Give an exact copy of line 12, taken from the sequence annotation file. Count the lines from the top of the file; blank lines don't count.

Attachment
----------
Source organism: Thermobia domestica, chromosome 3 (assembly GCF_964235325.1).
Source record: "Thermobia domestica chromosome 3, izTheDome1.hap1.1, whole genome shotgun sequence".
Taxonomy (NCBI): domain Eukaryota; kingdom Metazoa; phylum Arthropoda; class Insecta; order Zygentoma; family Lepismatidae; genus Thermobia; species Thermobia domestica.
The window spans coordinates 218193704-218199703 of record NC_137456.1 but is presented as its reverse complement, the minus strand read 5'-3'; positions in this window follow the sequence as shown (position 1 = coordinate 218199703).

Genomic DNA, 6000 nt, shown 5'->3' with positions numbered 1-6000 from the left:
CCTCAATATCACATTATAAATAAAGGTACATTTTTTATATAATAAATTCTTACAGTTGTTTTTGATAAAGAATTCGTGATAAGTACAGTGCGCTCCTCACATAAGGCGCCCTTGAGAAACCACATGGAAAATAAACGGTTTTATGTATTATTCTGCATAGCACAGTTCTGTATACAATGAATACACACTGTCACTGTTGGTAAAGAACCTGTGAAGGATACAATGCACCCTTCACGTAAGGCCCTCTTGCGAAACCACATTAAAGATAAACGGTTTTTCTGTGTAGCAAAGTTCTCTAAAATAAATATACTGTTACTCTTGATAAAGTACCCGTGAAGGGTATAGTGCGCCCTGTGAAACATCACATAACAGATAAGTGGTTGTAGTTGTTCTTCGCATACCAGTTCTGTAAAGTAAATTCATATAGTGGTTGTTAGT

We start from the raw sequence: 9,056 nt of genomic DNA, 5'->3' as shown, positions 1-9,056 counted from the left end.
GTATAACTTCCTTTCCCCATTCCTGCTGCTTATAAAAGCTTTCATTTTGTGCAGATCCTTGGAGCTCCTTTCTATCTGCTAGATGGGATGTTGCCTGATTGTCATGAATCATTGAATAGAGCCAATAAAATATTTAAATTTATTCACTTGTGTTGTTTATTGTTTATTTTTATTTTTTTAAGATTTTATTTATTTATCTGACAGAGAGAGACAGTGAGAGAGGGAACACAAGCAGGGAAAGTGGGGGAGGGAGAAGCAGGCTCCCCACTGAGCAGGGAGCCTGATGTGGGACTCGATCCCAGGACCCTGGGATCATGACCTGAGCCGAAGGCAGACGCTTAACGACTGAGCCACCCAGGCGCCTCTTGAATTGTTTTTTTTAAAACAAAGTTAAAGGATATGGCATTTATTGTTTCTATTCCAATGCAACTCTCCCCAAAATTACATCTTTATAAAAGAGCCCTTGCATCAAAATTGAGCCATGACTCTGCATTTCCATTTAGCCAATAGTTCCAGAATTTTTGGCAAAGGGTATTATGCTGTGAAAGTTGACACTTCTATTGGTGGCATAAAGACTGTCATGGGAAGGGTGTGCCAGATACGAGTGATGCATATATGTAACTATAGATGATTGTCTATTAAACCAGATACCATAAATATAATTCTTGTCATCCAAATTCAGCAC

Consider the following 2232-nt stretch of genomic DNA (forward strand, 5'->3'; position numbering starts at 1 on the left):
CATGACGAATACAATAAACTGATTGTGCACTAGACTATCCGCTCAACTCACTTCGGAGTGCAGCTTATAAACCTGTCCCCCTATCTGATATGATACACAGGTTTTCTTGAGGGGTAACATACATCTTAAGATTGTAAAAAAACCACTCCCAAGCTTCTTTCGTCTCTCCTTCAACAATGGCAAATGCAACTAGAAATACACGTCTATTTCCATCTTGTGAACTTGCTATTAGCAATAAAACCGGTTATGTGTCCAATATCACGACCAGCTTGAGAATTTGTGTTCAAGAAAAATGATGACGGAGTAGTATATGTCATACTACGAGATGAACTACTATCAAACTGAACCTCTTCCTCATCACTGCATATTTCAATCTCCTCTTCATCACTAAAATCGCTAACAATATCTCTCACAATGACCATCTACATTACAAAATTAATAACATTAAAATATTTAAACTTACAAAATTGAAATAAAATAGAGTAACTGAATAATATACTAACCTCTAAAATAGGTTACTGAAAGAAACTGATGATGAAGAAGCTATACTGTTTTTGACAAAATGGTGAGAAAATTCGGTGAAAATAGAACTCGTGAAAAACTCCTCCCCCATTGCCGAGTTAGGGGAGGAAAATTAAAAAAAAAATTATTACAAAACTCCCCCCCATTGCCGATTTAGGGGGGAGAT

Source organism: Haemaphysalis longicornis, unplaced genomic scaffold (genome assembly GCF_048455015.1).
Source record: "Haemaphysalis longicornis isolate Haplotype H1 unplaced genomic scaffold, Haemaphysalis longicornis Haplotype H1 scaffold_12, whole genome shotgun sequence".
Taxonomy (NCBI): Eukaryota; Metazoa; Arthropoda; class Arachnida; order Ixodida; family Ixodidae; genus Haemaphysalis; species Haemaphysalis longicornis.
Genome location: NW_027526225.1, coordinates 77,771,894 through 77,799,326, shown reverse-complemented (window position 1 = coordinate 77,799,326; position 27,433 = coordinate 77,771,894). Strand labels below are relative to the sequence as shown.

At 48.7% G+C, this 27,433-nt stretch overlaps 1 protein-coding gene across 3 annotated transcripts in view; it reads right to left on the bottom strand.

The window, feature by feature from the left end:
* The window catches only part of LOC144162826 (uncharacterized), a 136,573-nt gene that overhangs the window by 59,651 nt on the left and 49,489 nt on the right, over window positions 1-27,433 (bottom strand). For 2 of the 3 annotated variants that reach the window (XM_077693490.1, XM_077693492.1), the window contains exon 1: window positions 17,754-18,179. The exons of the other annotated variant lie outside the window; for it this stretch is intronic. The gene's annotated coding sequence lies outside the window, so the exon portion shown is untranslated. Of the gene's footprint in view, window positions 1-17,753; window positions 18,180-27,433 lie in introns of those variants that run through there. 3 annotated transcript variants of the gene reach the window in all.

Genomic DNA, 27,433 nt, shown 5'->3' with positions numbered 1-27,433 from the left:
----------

Source record: "Haemaphysalis longicornis isolate Haplotype H1 unplaced genomic scaffold, Haemaphysalis longicornis Haplotype H1 scaffold_12, whole genome shotgun sequence".